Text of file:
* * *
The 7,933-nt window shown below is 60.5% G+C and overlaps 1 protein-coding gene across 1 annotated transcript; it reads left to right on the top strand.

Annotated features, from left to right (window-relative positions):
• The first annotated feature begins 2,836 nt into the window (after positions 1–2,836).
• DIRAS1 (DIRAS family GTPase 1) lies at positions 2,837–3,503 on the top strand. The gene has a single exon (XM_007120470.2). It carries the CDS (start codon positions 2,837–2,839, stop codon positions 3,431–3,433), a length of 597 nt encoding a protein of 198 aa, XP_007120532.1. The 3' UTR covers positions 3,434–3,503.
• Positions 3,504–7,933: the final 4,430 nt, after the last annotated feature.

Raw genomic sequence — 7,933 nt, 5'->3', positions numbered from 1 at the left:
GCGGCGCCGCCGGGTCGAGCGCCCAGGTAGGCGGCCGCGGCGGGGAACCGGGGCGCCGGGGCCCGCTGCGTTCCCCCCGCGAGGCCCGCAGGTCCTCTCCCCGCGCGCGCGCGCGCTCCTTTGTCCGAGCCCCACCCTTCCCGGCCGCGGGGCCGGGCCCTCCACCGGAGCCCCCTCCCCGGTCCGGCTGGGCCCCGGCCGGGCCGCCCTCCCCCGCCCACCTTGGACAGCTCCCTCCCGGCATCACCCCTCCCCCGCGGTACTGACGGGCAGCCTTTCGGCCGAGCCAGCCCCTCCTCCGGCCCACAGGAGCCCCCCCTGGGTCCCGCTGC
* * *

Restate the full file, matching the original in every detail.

The 7,933-nt window shown below is 60.5% G+C and overlaps 1 protein-coding gene across 1 annotated transcript; it reads left to right on the top strand.

Annotated features, from left to right (window-relative positions):
• The first annotated feature begins 2,836 nt into the window (after positions 1–2,836).
• DIRAS1 (DIRAS family GTPase 1) lies at positions 2,837–3,503 on the top strand. The gene has a single exon (XM_007120470.2). It carries the CDS (start codon positions 2,837–2,839, stop codon positions 3,431–3,433), a length of 597 nt encoding a protein of 198 aa, XP_007120532.1. The 3' UTR covers positions 3,434–3,503.
• Positions 3,504–7,933: the final 4,430 nt, after the last annotated feature.

Raw genomic sequence — 7,933 nt, 5'->3', positions numbered from 1 at the left:
GCGGCGCCGCCGGGTCGAGCGCCCAGGTAGGCGGCCGCGGCGGGGAACCGGGGCGCCGGGGCCCGCTGCGTTCCCCCCGCGAGGCCCGCAGGTCCTCTCCCCGCGCGCGCGCGCGCTCCTTTGTCCGAGCCCCACCCTTCCCGGCCGCGGGGCCGGGCCCTCCACCGGAGCCCCCTCCCCGGTCCGGCTGGGCCCCGGCCGGGCCGCCCTCCCCCGCCCACCTTGGACAGCTCCCTCCCGGCATCACCCCTCCCCCGCGGTACTGACGGGCAGCCTTTCGGCCGAGCCAGCCCCTCCTCCGGCCCACAGGAGCCCCCCCTGGGTCCCGCTGC